the short-faced breeds of dogs, such as English Bulldogs, French Bulldogs, Pugs, or Shih Tzu’s. Dogs rely on panting and increasing their breathing rate to control their body temperature. Short-faced dogs who have narrow nostrils and airways therefore have a very difficult time controlling their body temperature during exercise. However, it can happen in any dog – particularly if they are overweight, geriatric, or have a long or dark hair coat. Obesity is a major risk factor for heat stroke. Heat stroke can cause excessive panting, weakness or staggering, vomiting, collapse, hyperthermia (elevated body temperature) and, in severe cases, organ failure, brain swelling, and death. Even moderate temperatures (80’s) can elicit heat stroke in an unlucky dog. If you suspect your canine to have heat stroke, it is very important to seek shade and take your pet’s temperature. Normal temperature in a dog is 100–103º F. A temperature greater than 103º should trigger you to call your veterinarian. First aide can include providing water, resting your pet, or submersing/bathing your pet with lukewarm water. Heat stroke can occur from outdoor exposure and exercise, but also from leaving your pet in an unattended car. In the warmer months, pets should never be left in an unattended car, even for only a few minutes, as the temperature in a car can rise rapidly. Remember, you should always contact your veterinarian if your pet sustains an injury, so they may recommend the appropriate therapy. But following these instructions can help your canine until you can obtain veterinary attention. So this summer: go out, have fun, and be safe!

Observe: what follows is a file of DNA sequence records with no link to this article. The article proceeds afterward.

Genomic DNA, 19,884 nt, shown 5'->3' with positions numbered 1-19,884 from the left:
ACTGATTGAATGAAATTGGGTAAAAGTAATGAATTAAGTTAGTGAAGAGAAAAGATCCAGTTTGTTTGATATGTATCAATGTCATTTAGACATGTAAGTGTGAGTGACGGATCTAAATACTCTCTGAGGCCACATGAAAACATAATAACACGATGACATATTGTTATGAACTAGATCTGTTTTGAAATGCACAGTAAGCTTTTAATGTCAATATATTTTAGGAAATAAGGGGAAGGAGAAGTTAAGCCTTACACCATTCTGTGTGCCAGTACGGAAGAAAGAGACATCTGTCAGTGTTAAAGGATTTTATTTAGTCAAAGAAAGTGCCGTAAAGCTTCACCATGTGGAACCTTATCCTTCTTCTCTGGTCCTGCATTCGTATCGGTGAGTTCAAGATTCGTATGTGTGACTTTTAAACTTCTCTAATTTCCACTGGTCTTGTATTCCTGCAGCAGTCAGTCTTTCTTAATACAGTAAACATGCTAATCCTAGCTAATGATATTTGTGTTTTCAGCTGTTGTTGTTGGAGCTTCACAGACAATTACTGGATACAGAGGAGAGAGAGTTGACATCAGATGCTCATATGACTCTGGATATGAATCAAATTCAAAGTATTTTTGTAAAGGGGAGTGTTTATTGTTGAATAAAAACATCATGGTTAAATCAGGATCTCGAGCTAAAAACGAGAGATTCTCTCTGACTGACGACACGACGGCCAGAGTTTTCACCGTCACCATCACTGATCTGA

Dr. Bybee grew up in Bountiful, Utah and attended veterinary school at Colorado State University, where he graduated cum laude. Dr. Bybee’s If a torn nail happens to your dog, apply Quick-Stop and a soft bandage until professional interests include internal medicine (particularly endocrinology and minimally invasive procedures), ophthalmology, and pain relief. He is you can see your veterinarian. Most broken nails need to be clipped and an associate veterinarian at University Veterinary Hospital. bandaged (sometimes with a mild sedation) for 3-4 days.

Pets In The City Magazine

June 2014


Summer Days (and Nights) With Your Dog in Utah

Sarah Tyler